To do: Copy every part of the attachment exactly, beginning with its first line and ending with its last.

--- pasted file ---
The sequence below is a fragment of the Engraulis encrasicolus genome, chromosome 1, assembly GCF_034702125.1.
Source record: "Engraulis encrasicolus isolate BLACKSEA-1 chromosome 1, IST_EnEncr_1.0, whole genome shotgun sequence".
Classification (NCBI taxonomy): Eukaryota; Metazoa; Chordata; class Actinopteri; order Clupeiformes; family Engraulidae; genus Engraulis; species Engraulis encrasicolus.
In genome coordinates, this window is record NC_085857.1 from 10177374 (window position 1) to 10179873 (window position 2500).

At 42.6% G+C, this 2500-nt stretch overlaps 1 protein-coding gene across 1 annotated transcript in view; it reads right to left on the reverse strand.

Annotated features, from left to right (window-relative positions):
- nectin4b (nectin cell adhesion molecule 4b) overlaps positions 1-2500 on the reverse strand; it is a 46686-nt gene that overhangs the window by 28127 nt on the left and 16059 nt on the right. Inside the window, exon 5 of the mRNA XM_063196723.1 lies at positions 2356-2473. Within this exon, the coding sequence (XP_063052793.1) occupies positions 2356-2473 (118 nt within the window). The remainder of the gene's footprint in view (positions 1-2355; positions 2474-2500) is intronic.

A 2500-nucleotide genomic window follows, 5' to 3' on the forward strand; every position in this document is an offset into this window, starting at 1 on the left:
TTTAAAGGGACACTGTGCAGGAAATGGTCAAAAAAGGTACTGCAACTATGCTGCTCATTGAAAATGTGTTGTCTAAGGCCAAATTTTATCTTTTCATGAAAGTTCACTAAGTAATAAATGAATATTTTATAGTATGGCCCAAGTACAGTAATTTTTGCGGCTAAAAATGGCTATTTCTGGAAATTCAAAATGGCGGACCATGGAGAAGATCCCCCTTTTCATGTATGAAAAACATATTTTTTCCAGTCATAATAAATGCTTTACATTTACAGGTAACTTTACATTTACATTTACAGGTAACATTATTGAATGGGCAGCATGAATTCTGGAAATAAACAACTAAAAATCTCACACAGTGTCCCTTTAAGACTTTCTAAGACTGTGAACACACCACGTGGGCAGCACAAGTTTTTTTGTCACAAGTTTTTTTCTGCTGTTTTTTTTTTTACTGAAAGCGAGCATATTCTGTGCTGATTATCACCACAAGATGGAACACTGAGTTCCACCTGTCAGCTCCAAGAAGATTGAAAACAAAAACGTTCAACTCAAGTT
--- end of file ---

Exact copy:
The sequence below is a fragment of the Engraulis encrasicolus genome, chromosome 1, assembly GCF_034702125.1.
Source record: "Engraulis encrasicolus isolate BLACKSEA-1 chromosome 1, IST_EnEncr_1.0, whole genome shotgun sequence".
Classification (NCBI taxonomy): Eukaryota; Metazoa; Chordata; class Actinopteri; order Clupeiformes; family Engraulidae; genus Engraulis; species Engraulis encrasicolus.
In genome coordinates, this window is record NC_085857.1 from 10177374 (window position 1) to 10179873 (window position 2500).

At 42.6% G+C, this 2500-nt stretch overlaps 1 protein-coding gene across 1 annotated transcript in view; it reads right to left on the reverse strand.

Annotated features, from left to right (window-relative positions):
- nectin4b (nectin cell adhesion molecule 4b) overlaps positions 1-2500 on the reverse strand; it is a 46686-nt gene that overhangs the window by 28127 nt on the left and 16059 nt on the right. Inside the window, exon 5 of the mRNA XM_063196723.1 lies at positions 2356-2473. Within this exon, the coding sequence (XP_063052793.1) occupies positions 2356-2473 (118 nt within the window). The remainder of the gene's footprint in view (positions 1-2355; positions 2474-2500) is intronic.

A 2500-nucleotide genomic window follows, 5' to 3' on the forward strand; every position in this document is an offset into this window, starting at 1 on the left:
TTTAAAGGGACACTGTGCAGGAAATGGTCAAAAAAGGTACTGCAACTATGCTGCTCATTGAAAATGTGTTGTCTAAGGCCAAATTTTATCTTTTCATGAAAGTTCACTAAGTAATAAATGAATATTTTATAGTATGGCCCAAGTACAGTAATTTTTGCGGCTAAAAATGGCTATTTCTGGAAATTCAAAATGGCGGACCATGGAGAAGATCCCCCTTTTCATGTATGAAAAACATATTTTTTCCAGTCATAATAAATGCTTTACATTTACAGGTAACTTTACATTTACATTTACAGGTAACATTATTGAATGGGCAGCATGAATTCTGGAAATAAACAACTAAAAATCTCACACAGTGTCCCTTTAAGACTTTCTAAGACTGTGAACACACCACGTGGGCAGCACAAGTTTTTTTGTCACAAGTTTTTTTCTGCTGTTTTTTTTTTTACTGAAAGCGAGCATATTCTGTGCTGATTATCACCACAAGATGGAACACTGAGTTCCACCTGTCAGCTCCAAGAAGATTGAAAACAAAAACGTTCAACTCAAGTT